Attracts: Swallowtails, including the two-tailed and pipevine. Black and anise swallowtails use as a host plant. 

Use it in the kitchen: Reminiscent of licorice, add anise seeds to breads, cookies, and candy. Leaves make a garnish or crush the leaves and add to any number of recipes. 

5. Dill  Anethum graveolens 

Add contrast and color to your flowerbed with dill. Although delicate looking, dill is a fairly hardy annual that grows quickly and produces showy yellow flowers. This annual herb can grow as tall as five feet and as wide as three feet. Plant in full sun or a location that receives just a bit of afternoon shade during our intense summer days.  

Attracts: Anglewings, tortoiseshells and sulphurs. Host plant to black swallowtails.  

Use it in the kitchen: Dill’s flavor is a cross between celery and fennel. Commonly used in the pickling process, it can also be used to season a variety of dishes like potatoes, bread, fish, and lamb. You can harvest both the seeds and leaves for cooking. 

6. Coriander  Coriandrum sativum 

Get two herbs for the price of one! Coriander are the seeds from a cilantro plant. Allow your cilantro plant to flower and you’ll soon have clusters of delicate white, pinkish or pale lavender flowers. This annual herb can reach a height of two feet. Plant in part shade as it’s delicate leaves can be scorched by direct sunlight.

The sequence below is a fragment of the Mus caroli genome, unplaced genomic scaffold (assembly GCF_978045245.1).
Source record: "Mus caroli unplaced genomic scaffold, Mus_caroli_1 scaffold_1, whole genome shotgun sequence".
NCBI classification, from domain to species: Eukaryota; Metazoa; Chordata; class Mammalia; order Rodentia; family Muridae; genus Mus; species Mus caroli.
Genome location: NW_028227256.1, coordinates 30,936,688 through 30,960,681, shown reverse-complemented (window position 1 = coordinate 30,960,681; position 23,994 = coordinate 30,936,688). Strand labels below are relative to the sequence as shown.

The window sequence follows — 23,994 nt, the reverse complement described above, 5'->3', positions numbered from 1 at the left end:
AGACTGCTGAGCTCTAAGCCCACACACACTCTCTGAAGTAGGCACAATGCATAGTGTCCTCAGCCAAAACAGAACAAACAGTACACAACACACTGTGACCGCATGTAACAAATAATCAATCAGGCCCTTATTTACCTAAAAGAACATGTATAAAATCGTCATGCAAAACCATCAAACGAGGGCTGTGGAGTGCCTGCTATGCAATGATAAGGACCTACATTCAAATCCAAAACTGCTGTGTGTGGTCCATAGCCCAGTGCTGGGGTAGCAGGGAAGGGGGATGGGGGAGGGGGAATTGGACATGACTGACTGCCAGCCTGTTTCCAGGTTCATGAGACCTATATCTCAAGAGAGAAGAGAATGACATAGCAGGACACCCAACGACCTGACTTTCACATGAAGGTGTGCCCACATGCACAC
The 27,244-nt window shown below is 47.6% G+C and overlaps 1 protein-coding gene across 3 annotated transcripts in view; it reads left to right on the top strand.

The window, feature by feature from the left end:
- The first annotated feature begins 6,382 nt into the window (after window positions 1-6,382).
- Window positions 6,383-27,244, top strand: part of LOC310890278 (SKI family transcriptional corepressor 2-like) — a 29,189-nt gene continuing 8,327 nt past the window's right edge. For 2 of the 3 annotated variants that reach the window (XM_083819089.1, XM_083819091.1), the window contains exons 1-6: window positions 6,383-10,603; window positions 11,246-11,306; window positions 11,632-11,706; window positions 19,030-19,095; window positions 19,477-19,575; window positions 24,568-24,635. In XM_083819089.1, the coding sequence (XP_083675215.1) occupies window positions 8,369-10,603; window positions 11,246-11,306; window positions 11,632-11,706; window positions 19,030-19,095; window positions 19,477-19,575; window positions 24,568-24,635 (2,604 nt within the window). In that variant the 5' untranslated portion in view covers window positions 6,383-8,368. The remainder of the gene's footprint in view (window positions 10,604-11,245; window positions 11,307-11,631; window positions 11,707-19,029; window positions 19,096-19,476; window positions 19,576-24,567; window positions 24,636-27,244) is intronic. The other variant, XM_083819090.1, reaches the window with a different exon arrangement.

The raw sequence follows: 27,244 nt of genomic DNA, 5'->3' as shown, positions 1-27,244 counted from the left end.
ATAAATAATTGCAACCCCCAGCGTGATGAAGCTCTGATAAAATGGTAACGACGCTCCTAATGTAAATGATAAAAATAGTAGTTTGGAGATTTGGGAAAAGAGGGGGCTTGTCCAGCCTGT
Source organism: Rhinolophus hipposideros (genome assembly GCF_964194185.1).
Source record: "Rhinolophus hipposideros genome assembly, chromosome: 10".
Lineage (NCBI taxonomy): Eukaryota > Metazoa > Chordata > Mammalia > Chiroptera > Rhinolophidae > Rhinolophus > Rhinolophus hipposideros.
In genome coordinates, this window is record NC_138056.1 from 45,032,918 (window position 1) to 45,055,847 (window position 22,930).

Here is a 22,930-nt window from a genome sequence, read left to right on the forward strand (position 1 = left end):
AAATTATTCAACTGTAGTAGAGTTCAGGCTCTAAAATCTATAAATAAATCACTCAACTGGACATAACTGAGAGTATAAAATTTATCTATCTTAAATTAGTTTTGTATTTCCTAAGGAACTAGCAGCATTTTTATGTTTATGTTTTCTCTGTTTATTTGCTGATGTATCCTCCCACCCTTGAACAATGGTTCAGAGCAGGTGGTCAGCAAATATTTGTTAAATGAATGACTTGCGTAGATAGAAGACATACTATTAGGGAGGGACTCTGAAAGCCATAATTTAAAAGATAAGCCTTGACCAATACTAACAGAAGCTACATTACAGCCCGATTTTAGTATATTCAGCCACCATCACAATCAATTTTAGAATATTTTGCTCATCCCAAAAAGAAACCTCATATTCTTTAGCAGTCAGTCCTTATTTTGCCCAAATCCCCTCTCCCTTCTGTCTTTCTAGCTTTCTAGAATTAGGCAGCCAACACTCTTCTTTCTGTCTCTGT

Attracts: Small to medium-sized butterflies like sulphurs, metalmarks, blues and hairstreaks. 

Use it in the kitchen: Fresh cilantro is often present in Mexican dishes, but pairs well with many recipes. Remove leaves and add to casseroles, sandwiches, and sauces. Coriander seeds are a great addition to Indian, Middle Eastern, and Asian cuisines. Collect seeds for cooking or to plant more cilantro. 

These plants will make an irresistible herb garden, for you and the pollinators. Just be sure to plant enough; three or more of each plant is recommended. Be careful not to over harvest and don’t be alarmed when you find some midnight snacking has occurred. After all, that’s one of the reasons you planted these beauties. Your herbs will grow back (they’ve evolved to deal with bug predation) and you’ll soon be rewarded with wonderful butterflies and a healthier environment.  

Last, but certainly not least, for the health of pollinators and your family, avoid applying chemicals to your herbs. In fact, forgo pesticides and herbicides throughout your landscape; it’s one of the most important steps you can take to protect all those good bugs out there. Want to learn more about natural pest control? Check out this recent Environmental Services blog.  

If you’re looking for more ways to attract pollinators to your garden, check out the Plant for Pollinators website or contact The Woodlands Township Environmental Services Department – email below. 


Questions or comments?

Email enviro@thewoodlandstownship-tx.gov